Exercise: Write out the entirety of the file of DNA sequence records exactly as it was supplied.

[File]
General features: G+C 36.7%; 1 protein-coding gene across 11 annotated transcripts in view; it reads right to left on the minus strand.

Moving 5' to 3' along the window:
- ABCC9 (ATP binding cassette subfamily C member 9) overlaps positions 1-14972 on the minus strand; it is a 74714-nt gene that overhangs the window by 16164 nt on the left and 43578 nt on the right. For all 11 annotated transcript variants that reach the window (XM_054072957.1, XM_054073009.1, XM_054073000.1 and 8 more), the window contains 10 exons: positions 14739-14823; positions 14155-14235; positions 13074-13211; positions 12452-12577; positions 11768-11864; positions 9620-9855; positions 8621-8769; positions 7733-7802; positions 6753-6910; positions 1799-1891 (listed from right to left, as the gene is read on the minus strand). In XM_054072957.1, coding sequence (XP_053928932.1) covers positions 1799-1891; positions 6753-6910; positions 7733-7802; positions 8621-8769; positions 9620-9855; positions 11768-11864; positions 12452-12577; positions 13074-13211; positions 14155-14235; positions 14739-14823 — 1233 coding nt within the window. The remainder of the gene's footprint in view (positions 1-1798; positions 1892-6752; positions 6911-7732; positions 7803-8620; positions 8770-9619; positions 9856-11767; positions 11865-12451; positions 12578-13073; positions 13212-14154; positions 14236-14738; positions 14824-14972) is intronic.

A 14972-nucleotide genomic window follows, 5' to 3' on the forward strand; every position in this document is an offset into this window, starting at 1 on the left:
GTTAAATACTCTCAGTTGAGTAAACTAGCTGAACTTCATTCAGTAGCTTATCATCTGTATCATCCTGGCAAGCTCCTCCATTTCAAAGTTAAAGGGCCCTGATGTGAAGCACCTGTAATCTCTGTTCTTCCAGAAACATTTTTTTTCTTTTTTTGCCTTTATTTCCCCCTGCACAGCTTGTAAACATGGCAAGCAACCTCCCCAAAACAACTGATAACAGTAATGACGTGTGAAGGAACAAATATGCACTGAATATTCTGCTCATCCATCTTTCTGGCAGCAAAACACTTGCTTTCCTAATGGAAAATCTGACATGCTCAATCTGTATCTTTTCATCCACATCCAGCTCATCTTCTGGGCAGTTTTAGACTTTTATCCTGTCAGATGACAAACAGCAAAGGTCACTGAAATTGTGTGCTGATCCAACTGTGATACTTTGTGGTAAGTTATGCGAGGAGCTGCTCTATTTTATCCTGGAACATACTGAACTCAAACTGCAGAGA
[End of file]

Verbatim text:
General features: G+C 36.7%; 1 protein-coding gene across 11 annotated transcripts in view; it reads right to left on the minus strand.

Moving 5' to 3' along the window:
- ABCC9 (ATP binding cassette subfamily C member 9) overlaps positions 1-14972 on the minus strand; it is a 74714-nt gene that overhangs the window by 16164 nt on the left and 43578 nt on the right. For all 11 annotated transcript variants that reach the window (XM_054072957.1, XM_054073009.1, XM_054073000.1 and 8 more), the window contains 10 exons: positions 14739-14823; positions 14155-14235; positions 13074-13211; positions 12452-12577; positions 11768-11864; positions 9620-9855; positions 8621-8769; positions 7733-7802; positions 6753-6910; positions 1799-1891 (listed from right to left, as the gene is read on the minus strand). In XM_054072957.1, coding sequence (XP_053928932.1) covers positions 1799-1891; positions 6753-6910; positions 7733-7802; positions 8621-8769; positions 9620-9855; positions 11768-11864; positions 12452-12577; positions 13074-13211; positions 14155-14235; positions 14739-14823 — 1233 coding nt within the window. The remainder of the gene's footprint in view (positions 1-1798; positions 1892-6752; positions 6911-7732; positions 7803-8620; positions 8770-9619; positions 9856-11767; positions 11865-12451; positions 12578-13073; positions 13212-14154; positions 14236-14738; positions 14824-14972) is intronic.

A 14972-nucleotide genomic window follows, 5' to 3' on the forward strand; every position in this document is an offset into this window, starting at 1 on the left:
GTTAAATACTCTCAGTTGAGTAAACTAGCTGAACTTCATTCAGTAGCTTATCATCTGTATCATCCTGGCAAGCTCCTCCATTTCAAAGTTAAAGGGCCCTGATGTGAAGCACCTGTAATCTCTGTTCTTCCAGAAACATTTTTTTTCTTTTTTTGCCTTTATTTCCCCCTGCACAGCTTGTAAACATGGCAAGCAACCTCCCCAAAACAACTGATAACAGTAATGACGTGTGAAGGAACAAATATGCACTGAATATTCTGCTCATCCATCTTTCTGGCAGCAAAACACTTGCTTTCCTAATGGAAAATCTGACATGCTCAATCTGTATCTTTTCATCCACATCCAGCTCATCTTCTGGGCAGTTTTAGACTTTTATCCTGTCAGATGACAAACAGCAAAGGTCACTGAAATTGTGTGCTGATCCAACTGTGATACTTTGTGGTAAGTTATGCGAGGAGCTGCTCTATTTTATCCTGGAACATACTGAACTCAAACTGCAGAGA